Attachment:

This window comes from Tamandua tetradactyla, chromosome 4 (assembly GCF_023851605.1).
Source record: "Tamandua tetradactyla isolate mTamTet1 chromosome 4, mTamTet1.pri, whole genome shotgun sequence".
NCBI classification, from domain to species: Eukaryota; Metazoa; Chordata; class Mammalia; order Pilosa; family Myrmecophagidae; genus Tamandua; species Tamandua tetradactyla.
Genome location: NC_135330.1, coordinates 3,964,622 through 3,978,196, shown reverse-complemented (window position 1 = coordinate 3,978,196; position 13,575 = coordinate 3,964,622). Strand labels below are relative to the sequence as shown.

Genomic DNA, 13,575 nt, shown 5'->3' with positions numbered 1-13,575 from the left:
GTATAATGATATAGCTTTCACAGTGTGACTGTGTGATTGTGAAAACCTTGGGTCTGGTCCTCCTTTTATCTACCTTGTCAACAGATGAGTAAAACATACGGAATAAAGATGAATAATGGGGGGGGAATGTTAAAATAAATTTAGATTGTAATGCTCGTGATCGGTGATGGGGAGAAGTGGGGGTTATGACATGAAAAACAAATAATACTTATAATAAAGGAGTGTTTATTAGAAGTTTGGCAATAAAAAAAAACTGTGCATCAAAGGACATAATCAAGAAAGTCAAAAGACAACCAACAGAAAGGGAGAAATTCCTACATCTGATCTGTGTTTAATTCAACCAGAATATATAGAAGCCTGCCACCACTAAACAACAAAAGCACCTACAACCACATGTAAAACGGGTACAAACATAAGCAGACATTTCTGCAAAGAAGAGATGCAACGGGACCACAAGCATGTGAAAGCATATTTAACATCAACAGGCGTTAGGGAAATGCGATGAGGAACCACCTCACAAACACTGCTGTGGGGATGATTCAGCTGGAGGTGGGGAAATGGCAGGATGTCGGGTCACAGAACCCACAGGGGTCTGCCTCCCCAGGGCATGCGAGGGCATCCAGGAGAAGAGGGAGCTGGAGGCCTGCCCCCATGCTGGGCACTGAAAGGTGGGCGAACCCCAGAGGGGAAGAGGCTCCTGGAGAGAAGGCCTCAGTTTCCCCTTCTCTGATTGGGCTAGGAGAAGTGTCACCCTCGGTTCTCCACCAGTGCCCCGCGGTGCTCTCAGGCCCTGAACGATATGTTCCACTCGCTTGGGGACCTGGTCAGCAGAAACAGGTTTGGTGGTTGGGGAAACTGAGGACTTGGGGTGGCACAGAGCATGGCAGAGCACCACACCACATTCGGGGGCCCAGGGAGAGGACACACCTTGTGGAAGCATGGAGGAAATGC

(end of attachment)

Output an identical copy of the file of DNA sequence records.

This window comes from Tamandua tetradactyla, chromosome 4 (assembly GCF_023851605.1).
Source record: "Tamandua tetradactyla isolate mTamTet1 chromosome 4, mTamTet1.pri, whole genome shotgun sequence".
NCBI classification, from domain to species: Eukaryota; Metazoa; Chordata; class Mammalia; order Pilosa; family Myrmecophagidae; genus Tamandua; species Tamandua tetradactyla.
Genome location: NC_135330.1, coordinates 3,964,622 through 3,978,196, shown reverse-complemented (window position 1 = coordinate 3,978,196; position 13,575 = coordinate 3,964,622). Strand labels below are relative to the sequence as shown.

Genomic DNA, 13,575 nt, shown 5'->3' with positions numbered 1-13,575 from the left:
GTATAATGATATAGCTTTCACAGTGTGACTGTGTGATTGTGAAAACCTTGGGTCTGGTCCTCCTTTTATCTACCTTGTCAACAGATGAGTAAAACATACGGAATAAAGATGAATAATGGGGGGGGAATGTTAAAATAAATTTAGATTGTAATGCTCGTGATCGGTGATGGGGAGAAGTGGGGGTTATGACATGAAAAACAAATAATACTTATAATAAAGGAGTGTTTATTAGAAGTTTGGCAATAAAAAAAAACTGTGCATCAAAGGACATAATCAAGAAAGTCAAAAGACAACCAACAGAAAGGGAGAAATTCCTACATCTGATCTGTGTTTAATTCAACCAGAATATATAGAAGCCTGCCACCACTAAACAACAAAAGCACCTACAACCACATGTAAAACGGGTACAAACATAAGCAGACATTTCTGCAAAGAAGAGATGCAACGGGACCACAAGCATGTGAAAGCATATTTAACATCAACAGGCGTTAGGGAAATGCGATGAGGAACCACCTCACAAACACTGCTGTGGGGATGATTCAGCTGGAGGTGGGGAAATGGCAGGATGTCGGGTCACAGAACCCACAGGGGTCTGCCTCCCCAGGGCATGCGAGGGCATCCAGGAGAAGAGGGAGCTGGAGGCCTGCCCCCATGCTGGGCACTGAAAGGTGGGCGAACCCCAGAGGGGAAGAGGCTCCTGGAGAGAAGGCCTCAGTTTCCCCTTCTCTGATTGGGCTAGGAGAAGTGTCACCCTCGGTTCTCCACCAGTGCCCCGCGGTGCTCTCAGGCCCTGAACGATATGTTCCACTCGCTTGGGGACCTGGTCAGCAGAAACAGGTTTGGTGGTTGGGGAAACTGAGGACTTGGGGTGGCACAGAGCATGGCAGAGCACCACACCACATTCGGGGGCCCAGGGAGAGGACACACCTTGTGGAAGCATGGAGGAAATGC